London

Car boot sale diamond fetches £650k at auction

Diamond Image copyright Sotheby's

A diamond ring bought at a car boot sale for £10 has been sold for £656,750 at auction in London.

The jewel was expected to fetch £350,000, but went for almost double that at Sotheby's on Wednesday.

The owner believed the "exceptionally-sized" stone was a piece of costume jewellery when she bought it at West Middlesex Hospital in Isleworth, west London, in the 1980s.

Unaware it was a 26 carat diamond, she wore it daily for decades.

The cushion-shaped white diamond is thought to have been from the 19th Century.

Ahead of the sale, the head of the auction house's London jewellery department, Jessica Wyndham, said: "The owner would wear it out shopping, wear it day-to-day. It's a good looking ring.

"No-one had any idea it had any intrinsic value at all. They enjoyed it all this time."

Ms Wyndham said the owner - who does not want to be identified - assumed it was not a genuine gemstone because it was in a "filthy" mount and it did not have the sparkle of a diamond.

It wasn't until after 30 years of wearing the ring that the owners took it to Sotheby's and a jeweller told them it may be valuable.

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Media captionJessica Wyndham from Sotheby's tries the boot-sale ring on

More tales of boot sale bounty

Image copyright Woolley and Wallis
Image caption The base of the vase was damaged, but it still sold for more than double its estimated price

After paying £10 for a floral vase at a car boot sale, the Hampshire-based owner decided to sell it on eBay.

When bids soared to £10,000, he withdrew it - and sought professional help in identifying just what he'd bought.

The £10 pot was, in fact, a rare enamel "two quails" vase, thought to have been made at Beijing's Imperial Palace at least 220 years ago.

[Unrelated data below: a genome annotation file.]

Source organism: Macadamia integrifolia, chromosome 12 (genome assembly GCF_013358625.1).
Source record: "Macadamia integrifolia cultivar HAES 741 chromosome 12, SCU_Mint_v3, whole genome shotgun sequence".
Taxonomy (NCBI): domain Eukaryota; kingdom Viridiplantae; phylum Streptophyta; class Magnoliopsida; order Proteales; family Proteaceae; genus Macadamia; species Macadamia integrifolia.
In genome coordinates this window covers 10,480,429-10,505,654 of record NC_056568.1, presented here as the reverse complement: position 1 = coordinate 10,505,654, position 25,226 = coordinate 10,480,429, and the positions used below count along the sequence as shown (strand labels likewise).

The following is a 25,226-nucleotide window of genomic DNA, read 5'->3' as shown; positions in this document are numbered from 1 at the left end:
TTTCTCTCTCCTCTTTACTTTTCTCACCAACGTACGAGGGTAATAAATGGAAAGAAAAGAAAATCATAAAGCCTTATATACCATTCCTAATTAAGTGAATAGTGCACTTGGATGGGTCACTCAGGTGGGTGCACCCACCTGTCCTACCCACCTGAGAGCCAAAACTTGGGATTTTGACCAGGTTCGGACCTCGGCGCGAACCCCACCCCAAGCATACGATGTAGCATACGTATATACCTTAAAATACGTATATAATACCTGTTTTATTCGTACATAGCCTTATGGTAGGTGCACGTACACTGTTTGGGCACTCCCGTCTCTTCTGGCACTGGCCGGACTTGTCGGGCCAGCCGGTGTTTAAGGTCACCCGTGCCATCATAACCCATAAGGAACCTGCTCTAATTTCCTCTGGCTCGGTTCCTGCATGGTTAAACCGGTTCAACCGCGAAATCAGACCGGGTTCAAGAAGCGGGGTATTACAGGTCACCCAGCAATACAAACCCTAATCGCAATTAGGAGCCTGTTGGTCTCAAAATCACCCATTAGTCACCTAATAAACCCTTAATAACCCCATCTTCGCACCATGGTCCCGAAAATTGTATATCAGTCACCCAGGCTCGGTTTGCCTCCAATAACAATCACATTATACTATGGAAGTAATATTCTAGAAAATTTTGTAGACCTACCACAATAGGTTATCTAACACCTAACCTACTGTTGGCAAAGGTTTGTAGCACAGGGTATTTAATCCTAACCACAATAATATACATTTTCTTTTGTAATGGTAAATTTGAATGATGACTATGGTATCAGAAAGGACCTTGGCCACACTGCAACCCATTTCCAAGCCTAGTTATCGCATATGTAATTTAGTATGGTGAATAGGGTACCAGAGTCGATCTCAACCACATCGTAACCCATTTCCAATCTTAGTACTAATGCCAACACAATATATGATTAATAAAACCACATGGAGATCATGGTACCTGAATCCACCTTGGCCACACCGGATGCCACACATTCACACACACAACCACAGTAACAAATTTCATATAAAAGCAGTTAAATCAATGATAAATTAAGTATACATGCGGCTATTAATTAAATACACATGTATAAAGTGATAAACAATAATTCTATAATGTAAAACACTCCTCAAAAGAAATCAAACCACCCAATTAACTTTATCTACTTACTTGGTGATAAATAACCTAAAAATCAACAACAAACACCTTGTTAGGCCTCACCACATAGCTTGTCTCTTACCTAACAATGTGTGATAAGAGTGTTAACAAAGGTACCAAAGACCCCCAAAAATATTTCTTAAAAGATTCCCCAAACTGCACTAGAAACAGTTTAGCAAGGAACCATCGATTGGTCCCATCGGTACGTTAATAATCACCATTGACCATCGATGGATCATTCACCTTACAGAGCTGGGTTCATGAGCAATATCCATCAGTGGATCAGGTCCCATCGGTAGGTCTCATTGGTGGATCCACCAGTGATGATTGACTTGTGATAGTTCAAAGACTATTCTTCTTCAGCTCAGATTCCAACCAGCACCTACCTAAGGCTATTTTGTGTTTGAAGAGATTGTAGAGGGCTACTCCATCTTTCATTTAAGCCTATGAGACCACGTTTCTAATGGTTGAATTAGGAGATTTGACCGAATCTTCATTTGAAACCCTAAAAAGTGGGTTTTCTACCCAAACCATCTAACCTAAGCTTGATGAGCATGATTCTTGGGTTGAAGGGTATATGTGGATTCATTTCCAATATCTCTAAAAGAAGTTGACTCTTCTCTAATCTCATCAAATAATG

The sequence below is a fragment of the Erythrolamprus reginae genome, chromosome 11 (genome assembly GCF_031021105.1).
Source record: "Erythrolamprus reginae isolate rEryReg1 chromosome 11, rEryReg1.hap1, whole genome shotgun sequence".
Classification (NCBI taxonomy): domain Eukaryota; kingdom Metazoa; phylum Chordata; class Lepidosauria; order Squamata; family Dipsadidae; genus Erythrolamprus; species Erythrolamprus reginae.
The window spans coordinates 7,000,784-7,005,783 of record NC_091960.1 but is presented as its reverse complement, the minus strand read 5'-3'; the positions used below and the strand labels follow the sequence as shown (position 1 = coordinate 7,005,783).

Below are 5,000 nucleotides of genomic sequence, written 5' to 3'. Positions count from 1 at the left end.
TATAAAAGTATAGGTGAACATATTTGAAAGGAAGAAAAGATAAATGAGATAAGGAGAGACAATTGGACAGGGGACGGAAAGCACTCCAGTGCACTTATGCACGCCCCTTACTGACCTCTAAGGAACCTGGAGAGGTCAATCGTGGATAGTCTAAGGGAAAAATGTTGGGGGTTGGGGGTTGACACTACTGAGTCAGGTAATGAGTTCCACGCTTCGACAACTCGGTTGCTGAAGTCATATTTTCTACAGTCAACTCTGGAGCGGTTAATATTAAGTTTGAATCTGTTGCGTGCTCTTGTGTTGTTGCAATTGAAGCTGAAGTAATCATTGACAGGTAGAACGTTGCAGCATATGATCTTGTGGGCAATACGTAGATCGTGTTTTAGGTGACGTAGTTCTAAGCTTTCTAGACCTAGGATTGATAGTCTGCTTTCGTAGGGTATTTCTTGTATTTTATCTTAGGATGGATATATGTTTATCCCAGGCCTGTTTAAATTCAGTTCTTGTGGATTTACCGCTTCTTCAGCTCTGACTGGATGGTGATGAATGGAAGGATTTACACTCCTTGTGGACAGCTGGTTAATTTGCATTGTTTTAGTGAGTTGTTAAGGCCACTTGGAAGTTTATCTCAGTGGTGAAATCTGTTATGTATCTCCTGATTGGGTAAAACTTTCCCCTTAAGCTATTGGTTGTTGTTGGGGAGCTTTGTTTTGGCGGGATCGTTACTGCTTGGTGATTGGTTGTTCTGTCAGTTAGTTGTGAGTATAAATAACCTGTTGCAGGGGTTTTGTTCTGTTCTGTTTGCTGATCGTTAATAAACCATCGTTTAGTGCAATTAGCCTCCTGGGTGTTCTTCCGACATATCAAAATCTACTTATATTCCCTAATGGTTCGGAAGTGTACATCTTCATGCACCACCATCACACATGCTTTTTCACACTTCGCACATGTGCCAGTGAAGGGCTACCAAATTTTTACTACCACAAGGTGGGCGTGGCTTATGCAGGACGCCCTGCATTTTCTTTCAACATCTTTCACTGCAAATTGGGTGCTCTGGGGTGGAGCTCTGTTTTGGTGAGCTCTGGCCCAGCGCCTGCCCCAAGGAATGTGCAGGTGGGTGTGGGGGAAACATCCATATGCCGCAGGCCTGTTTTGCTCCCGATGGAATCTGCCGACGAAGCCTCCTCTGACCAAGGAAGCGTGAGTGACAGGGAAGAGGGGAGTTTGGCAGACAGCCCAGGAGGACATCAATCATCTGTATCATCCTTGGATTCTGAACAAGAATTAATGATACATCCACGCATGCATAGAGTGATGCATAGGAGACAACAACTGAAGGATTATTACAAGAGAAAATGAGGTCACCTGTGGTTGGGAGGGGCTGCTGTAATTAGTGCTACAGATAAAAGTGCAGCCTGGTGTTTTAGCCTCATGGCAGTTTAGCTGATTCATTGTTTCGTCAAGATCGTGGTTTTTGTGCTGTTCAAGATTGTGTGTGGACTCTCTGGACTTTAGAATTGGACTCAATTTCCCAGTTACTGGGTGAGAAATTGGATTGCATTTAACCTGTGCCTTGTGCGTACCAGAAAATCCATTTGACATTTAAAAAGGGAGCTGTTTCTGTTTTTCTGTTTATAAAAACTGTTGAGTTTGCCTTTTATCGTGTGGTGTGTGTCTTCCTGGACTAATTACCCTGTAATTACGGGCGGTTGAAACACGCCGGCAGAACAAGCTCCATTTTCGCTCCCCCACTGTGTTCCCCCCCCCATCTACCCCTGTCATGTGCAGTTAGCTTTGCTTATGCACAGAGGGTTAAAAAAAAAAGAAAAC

John Axford, Asian art expert at Woolley & Wallis auctioneers, confirmed the "excellent investment" bore the four-character mark of Qianlong - the sixth emperor of the Qing dynasty - and would have been made in the palace workshop between 1736 and 1795.

The firm sold the vase in Salisbury in November 2016, where it made £61,000, including buyer's premium. That was double its guide price of £30,000.

Read more about car boot discoveries here


Another eye-catching item from the Sotheby's sale was a Cartier diamond brooch worn by Margaret Thatcher.

It was worn the day she offered her resignation as Prime Minister to the Queen.

With its geometric chevron design, the brooch was eventually sold for £81,250, having been estimated to fetch up to £35,000.

Image caption Mrs Thatcher wore the brooch on the day she left Downing St

Proceeds from that sale will be donated to charity.

Ms Wyndham said: "It was a thrill to bring the hammer down on two objects which have been the subject of so much interest and attention over the last few weeks and to see that attention translate into such strong bidding competition."

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